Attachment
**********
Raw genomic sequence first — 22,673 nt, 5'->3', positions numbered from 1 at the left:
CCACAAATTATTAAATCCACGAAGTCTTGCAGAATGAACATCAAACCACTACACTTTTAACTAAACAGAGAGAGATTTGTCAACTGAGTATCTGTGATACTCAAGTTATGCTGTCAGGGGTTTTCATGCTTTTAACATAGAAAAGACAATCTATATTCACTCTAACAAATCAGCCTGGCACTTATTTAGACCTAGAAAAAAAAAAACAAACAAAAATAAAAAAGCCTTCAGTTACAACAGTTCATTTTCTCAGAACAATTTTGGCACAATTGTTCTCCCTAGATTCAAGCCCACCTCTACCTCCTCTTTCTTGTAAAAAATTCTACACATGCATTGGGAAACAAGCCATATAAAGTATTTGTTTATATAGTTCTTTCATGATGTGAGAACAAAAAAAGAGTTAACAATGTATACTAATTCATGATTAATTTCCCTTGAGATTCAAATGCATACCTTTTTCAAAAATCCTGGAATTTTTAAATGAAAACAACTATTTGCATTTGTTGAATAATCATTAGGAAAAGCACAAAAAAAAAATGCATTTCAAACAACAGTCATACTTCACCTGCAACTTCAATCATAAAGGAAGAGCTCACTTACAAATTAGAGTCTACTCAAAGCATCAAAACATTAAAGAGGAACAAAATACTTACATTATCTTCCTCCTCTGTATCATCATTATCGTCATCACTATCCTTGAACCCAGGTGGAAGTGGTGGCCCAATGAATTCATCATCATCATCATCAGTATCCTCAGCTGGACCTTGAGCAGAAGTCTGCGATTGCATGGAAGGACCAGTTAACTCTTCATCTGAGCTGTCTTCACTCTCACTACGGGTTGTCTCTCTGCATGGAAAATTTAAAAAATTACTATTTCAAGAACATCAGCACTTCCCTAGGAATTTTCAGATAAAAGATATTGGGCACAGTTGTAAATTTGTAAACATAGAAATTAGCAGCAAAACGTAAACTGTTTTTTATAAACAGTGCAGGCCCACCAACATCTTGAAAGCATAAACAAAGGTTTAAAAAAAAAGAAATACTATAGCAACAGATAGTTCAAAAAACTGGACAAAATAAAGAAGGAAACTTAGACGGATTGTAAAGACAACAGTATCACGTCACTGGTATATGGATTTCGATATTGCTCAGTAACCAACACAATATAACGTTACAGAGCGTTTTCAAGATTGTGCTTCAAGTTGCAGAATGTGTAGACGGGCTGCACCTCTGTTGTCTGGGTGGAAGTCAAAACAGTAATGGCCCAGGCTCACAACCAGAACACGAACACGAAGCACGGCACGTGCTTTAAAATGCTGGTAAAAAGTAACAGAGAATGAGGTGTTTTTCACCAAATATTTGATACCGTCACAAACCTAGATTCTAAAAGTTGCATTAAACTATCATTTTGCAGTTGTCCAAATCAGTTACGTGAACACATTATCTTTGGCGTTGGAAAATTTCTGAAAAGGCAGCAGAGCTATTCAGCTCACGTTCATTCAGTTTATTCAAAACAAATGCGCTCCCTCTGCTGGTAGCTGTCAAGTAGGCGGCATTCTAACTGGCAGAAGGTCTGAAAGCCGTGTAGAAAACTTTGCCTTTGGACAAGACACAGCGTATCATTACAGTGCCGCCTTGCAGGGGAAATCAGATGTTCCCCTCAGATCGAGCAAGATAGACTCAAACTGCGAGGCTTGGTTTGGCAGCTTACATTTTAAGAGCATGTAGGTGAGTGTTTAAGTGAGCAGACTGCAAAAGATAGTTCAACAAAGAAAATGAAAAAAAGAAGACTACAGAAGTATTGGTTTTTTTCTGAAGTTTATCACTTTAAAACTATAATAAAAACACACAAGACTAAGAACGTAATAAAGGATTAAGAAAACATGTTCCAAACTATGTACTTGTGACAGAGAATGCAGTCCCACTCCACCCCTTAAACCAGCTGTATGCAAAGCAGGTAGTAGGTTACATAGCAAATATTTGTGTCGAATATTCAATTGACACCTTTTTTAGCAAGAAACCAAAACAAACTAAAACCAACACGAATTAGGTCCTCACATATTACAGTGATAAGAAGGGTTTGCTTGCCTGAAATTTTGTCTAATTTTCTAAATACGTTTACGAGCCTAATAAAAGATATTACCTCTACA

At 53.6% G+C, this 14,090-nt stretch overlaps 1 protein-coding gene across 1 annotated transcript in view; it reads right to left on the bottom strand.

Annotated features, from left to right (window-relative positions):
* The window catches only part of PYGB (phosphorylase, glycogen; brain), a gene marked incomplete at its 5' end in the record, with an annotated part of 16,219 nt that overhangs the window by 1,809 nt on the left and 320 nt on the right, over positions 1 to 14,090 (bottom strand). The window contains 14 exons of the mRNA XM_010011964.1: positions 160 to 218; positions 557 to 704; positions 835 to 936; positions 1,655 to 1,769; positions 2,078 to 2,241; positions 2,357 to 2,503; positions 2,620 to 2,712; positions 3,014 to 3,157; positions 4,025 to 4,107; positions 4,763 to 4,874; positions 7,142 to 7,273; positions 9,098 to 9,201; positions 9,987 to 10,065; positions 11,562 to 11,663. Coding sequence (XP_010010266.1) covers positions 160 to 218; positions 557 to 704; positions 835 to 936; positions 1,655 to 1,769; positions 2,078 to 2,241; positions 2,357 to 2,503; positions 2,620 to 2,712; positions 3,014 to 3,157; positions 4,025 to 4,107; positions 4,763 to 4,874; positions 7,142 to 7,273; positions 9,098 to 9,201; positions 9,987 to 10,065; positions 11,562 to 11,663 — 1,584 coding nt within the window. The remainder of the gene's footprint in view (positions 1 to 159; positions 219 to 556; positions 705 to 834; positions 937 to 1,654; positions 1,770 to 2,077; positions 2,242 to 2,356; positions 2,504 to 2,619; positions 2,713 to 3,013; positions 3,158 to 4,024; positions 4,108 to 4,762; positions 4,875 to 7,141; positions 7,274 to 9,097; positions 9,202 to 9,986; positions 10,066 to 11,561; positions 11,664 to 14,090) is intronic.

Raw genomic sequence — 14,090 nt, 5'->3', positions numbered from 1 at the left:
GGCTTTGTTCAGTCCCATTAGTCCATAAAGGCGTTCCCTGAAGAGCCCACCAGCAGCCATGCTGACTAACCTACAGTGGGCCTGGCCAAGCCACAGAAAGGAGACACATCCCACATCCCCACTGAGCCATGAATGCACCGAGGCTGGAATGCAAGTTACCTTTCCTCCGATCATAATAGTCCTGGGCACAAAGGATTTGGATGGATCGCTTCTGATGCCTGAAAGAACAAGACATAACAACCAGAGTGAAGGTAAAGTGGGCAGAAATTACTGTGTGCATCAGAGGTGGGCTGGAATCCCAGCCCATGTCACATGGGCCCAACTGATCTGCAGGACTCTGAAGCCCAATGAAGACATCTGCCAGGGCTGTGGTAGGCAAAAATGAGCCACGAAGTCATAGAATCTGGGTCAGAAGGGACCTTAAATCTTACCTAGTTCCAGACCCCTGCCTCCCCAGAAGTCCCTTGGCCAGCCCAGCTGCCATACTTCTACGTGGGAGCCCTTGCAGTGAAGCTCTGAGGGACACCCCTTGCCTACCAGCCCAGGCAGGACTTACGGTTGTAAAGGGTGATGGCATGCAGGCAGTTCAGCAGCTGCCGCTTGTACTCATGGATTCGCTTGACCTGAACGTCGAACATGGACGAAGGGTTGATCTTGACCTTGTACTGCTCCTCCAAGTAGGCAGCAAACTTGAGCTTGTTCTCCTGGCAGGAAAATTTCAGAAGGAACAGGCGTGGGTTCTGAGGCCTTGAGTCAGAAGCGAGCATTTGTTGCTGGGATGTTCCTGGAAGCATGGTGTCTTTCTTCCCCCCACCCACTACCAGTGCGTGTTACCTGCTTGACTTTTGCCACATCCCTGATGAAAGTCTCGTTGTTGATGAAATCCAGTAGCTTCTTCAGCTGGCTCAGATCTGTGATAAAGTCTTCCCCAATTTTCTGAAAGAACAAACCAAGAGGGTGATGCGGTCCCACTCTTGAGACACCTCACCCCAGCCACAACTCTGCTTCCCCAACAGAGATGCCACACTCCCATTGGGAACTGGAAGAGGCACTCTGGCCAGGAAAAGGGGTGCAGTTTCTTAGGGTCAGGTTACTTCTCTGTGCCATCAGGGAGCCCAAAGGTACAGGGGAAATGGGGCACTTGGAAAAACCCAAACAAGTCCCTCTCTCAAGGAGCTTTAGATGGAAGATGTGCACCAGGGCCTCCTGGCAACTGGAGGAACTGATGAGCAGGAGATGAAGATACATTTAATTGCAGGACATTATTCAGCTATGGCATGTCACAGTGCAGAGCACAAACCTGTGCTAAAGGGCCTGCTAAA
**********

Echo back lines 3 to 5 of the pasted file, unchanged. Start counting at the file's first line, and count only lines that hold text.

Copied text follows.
At 53.6% G+C, this 14,090-nt stretch overlaps 1 protein-coding gene across 1 annotated transcript in view; it reads right to left on the bottom strand.

Annotated features, from left to right (window-relative positions):
* The window catches only part of PYGB (phosphorylase, glycogen; brain), a gene marked incomplete at its 5' end in the record, with an annotated part of 16,219 nt that overhangs the window by 1,809 nt on the left and 320 nt on the right, over positions 1 to 14,090 (bottom strand). The window contains 14 exons of the mRNA XM_010011964.1: positions 160 to 218; positions 557 to 704; positions 835 to 936; positions 1,655 to 1,769; positions 2,078 to 2,241; positions 2,357 to 2,503; positions 2,620 to 2,712; positions 3,014 to 3,157; positions 4,025 to 4,107; positions 4,763 to 4,874; positions 7,142 to 7,273; positions 9,098 to 9,201; positions 9,987 to 10,065; positions 11,562 to 11,663. Coding sequence (XP_010010266.1) covers positions 160 to 218; positions 557 to 704; positions 835 to 936; positions 1,655 to 1,769; positions 2,078 to 2,241; positions 2,357 to 2,503; positions 2,620 to 2,712; positions 3,014 to 3,157; positions 4,025 to 4,107; positions 4,763 to 4,874; positions 7,142 to 7,273; positions 9,098 to 9,201; positions 9,987 to 10,065; positions 11,562 to 11,663 — 1,584 coding nt within the window. The remainder of the gene's footprint in view (positions 1 to 159; positions 219 to 556; positions 705 to 834; positions 937 to 1,654; positions 1,770 to 2,077; positions 2,242 to 2,356; positions 2,504 to 2,619; positions 2,713 to 3,013; positions 3,158 to 4,024; positions 4,108 to 4,762; positions 4,875 to 7,141; positions 7,274 to 9,097; positions 9,202 to 9,986; positions 10,066 to 11,561; positions 11,664 to 14,090) is intronic.